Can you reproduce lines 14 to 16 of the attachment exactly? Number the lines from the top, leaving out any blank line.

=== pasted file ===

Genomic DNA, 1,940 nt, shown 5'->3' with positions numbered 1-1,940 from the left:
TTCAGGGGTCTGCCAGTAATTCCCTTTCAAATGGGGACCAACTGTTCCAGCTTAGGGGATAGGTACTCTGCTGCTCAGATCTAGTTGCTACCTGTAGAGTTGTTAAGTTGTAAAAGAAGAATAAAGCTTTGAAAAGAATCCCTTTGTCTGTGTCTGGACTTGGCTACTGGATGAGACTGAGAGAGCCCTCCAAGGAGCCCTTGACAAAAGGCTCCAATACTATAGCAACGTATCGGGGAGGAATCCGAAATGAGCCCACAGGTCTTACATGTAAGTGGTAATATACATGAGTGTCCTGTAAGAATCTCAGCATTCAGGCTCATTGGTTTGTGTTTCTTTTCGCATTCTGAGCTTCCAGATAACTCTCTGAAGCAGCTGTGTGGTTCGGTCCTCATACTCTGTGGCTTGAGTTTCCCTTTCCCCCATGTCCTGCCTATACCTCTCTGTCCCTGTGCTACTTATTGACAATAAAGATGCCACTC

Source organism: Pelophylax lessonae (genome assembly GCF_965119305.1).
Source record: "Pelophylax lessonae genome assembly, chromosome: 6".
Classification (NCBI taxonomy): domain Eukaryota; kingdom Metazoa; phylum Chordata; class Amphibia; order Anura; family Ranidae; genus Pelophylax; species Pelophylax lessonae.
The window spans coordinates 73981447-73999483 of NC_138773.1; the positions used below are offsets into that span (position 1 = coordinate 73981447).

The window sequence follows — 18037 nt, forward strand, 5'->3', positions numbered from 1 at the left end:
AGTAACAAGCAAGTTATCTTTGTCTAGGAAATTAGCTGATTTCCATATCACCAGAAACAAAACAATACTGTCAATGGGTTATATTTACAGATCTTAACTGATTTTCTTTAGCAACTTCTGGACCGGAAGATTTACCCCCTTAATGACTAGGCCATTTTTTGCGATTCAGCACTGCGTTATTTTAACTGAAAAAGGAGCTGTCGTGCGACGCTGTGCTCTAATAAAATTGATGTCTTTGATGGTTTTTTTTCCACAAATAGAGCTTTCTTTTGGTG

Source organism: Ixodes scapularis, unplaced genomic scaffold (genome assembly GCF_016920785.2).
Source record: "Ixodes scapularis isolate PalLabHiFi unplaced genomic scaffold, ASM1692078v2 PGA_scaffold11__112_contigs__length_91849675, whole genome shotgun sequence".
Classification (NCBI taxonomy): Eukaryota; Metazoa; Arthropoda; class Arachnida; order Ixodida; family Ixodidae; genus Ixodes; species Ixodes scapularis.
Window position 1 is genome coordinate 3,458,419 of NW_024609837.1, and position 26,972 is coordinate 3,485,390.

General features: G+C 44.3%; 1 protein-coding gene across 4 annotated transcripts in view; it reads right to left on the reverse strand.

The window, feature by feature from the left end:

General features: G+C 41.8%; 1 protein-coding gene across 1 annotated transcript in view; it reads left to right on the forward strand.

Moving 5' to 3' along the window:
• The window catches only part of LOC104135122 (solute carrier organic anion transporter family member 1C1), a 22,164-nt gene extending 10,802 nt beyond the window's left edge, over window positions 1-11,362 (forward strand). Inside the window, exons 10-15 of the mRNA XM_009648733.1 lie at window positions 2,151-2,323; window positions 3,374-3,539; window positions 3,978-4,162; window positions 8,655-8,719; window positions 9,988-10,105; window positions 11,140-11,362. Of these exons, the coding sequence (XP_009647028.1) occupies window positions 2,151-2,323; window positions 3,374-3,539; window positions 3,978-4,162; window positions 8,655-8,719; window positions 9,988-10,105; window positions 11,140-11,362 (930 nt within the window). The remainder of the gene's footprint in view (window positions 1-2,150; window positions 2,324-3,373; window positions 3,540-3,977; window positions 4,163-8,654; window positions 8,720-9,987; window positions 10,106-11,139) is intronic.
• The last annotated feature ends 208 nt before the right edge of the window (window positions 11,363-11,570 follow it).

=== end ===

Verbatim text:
The window, feature by feature from the left end:

General features: G+C 41.8%; 1 protein-coding gene across 1 annotated transcript in view; it reads left to right on the forward strand.

Moving 5' to 3' along the window: